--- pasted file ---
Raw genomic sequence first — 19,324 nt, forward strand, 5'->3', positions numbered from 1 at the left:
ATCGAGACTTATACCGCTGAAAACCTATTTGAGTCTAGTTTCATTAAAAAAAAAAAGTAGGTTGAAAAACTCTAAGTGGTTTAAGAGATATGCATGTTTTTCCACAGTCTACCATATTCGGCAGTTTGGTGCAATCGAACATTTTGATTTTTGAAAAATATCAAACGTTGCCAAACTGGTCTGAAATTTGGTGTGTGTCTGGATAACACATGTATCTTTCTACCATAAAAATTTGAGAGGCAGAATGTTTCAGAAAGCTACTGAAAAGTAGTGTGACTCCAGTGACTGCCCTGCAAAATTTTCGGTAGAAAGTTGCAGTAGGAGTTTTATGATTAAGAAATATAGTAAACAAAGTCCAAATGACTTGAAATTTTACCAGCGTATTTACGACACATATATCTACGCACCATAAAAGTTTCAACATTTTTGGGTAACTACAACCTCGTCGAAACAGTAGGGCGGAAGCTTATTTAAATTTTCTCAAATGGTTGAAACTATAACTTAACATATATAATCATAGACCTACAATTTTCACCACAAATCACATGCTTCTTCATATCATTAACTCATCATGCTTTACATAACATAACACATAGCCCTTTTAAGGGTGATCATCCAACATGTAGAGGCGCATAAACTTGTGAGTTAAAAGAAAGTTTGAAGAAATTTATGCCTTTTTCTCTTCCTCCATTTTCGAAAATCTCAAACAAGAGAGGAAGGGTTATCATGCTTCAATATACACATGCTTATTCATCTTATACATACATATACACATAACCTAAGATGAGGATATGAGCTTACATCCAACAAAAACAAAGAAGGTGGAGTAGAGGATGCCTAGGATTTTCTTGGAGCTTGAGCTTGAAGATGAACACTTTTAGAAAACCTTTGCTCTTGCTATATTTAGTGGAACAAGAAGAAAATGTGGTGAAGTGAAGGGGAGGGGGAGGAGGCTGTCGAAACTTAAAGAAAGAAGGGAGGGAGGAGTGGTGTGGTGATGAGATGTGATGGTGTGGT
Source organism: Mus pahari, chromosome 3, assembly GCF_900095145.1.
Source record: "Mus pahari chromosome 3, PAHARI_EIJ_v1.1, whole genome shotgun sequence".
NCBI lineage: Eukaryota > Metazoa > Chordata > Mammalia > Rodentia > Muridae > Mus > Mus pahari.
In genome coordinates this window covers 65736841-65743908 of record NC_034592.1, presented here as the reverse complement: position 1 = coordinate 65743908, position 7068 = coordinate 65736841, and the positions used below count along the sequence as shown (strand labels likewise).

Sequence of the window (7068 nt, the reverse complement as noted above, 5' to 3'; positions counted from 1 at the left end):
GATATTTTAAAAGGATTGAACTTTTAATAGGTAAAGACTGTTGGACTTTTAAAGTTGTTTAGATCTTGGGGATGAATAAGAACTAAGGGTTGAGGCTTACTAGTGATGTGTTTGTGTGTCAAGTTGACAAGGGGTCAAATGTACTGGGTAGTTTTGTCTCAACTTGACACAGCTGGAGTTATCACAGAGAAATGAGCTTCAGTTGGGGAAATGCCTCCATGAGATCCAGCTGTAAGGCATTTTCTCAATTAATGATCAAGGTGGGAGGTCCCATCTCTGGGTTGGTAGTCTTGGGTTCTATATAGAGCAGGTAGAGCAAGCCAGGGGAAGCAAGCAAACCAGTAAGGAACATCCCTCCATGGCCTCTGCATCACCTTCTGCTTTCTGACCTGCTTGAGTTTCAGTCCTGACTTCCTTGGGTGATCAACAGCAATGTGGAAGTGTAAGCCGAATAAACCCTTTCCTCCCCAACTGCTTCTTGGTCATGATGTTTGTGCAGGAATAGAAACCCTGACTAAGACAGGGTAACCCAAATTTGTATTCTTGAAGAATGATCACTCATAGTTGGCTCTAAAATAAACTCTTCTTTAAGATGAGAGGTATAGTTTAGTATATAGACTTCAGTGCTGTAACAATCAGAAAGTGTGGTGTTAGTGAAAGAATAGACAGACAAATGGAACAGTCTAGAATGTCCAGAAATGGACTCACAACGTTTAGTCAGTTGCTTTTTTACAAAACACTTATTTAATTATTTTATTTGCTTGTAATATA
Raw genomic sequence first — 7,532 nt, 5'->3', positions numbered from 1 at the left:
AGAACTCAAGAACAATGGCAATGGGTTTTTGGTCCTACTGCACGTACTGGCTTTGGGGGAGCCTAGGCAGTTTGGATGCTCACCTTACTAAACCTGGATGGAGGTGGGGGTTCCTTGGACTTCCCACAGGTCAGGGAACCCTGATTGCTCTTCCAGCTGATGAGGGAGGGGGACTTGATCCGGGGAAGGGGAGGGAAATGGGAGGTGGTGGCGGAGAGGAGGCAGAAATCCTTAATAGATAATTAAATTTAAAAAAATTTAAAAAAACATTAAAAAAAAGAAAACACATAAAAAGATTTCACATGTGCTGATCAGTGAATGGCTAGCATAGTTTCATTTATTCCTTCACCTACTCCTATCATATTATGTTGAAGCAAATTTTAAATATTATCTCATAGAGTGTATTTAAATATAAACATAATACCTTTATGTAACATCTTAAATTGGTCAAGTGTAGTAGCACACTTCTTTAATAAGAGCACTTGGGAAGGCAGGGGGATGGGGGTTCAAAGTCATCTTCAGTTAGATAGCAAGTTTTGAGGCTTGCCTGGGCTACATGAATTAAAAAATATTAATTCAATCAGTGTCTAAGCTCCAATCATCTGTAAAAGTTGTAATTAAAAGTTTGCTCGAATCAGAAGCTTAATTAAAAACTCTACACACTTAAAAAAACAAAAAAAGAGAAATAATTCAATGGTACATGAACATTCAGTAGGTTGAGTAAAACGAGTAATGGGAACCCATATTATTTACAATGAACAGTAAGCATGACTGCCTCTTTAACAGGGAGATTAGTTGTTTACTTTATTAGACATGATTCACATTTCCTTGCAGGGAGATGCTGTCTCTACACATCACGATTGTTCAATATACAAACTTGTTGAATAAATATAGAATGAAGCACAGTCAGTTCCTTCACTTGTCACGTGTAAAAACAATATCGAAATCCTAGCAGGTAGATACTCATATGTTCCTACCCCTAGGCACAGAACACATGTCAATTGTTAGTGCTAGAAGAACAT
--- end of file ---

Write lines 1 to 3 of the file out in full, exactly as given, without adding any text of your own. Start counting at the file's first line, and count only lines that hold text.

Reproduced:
Raw genomic sequence first — 19,324 nt, forward strand, 5'->3', positions numbered from 1 at the left:
ATCGAGACTTATACCGCTGAAAACCTATTTGAGTCTAGTTTCATTAAAAAAAAAAAGTAGGTTGAAAAACTCTAAGTGGTTTAAGAGATATGCATGTTTTTCCACAGTCTACCATATTCGGCAGTTTGGTGCAATCGAACATTTTGATTTTTGAAAAATATCAAACGTTGCCAAACTGGTCTGAAATTTGGTGTGTGTCTGGATAACACATGTATCTTTCTACCATAAAAATTTGAGAGGCAGAATGTTTCAGAAAGCTACTGAAAAGTAGTGTGACTCCAGTGACTGCCCTGCAAAATTTTCGGTAGAAAGTTGCAGTAGGAGTTTTATGATTAAGAAATATAGTAAACAAAGTCCAAATGACTTGAAATTTTACCAGCGTATTTACGACACATATATCTACGCACCATAAAAGTTTCAACATTTTTGGGTAACTACAACCTCGTCGAAACAGTAGGGCGGAAGCTTATTTAAATTTTCTCAAATGGTTGAAACTATAACTTAACATATATAATCATAGACCTACAATTTTCACCACAAATCACATGCTTCTTCATATCATTAACTCATCATGCTTTACATAACATAACACATAGCCCTTTTAAGGGTGATCATCCAACATGTAGAGGCGCATAAACTTGTGAGTTAAAAGAAAGTTTGAAGAAATTTATGCCTTTTTCTCTTCCTCCATTTTCGAAAATCTCAAACAAGAGAGGAAGGGTTATCATGCTTCAATATACACATGCTTATTCATCTTATACATACATATACACATAACCTAAGATGAGGATATGAGCTTACATCCAACAAAAACAAAGAAGGTGGAGTAGAGGATGCCTAGGATTTTCTTGGAGCTTGAGCTTGAAGATGAACACTTTTAGAAAACCTTTGCTCTTGCTATATTTAGTGGAACAAGAAGAAAATGTGGTGAAGTGAAGGGGAGGGGGAGGAGGCTGTCGAAACTTAAAGAAAGAAGGGAGGGAGGAGTGGTGTGGTGATGAGATGTGATGGTGTGGT
Source organism: Mus pahari, chromosome 3, assembly GCF_900095145.1.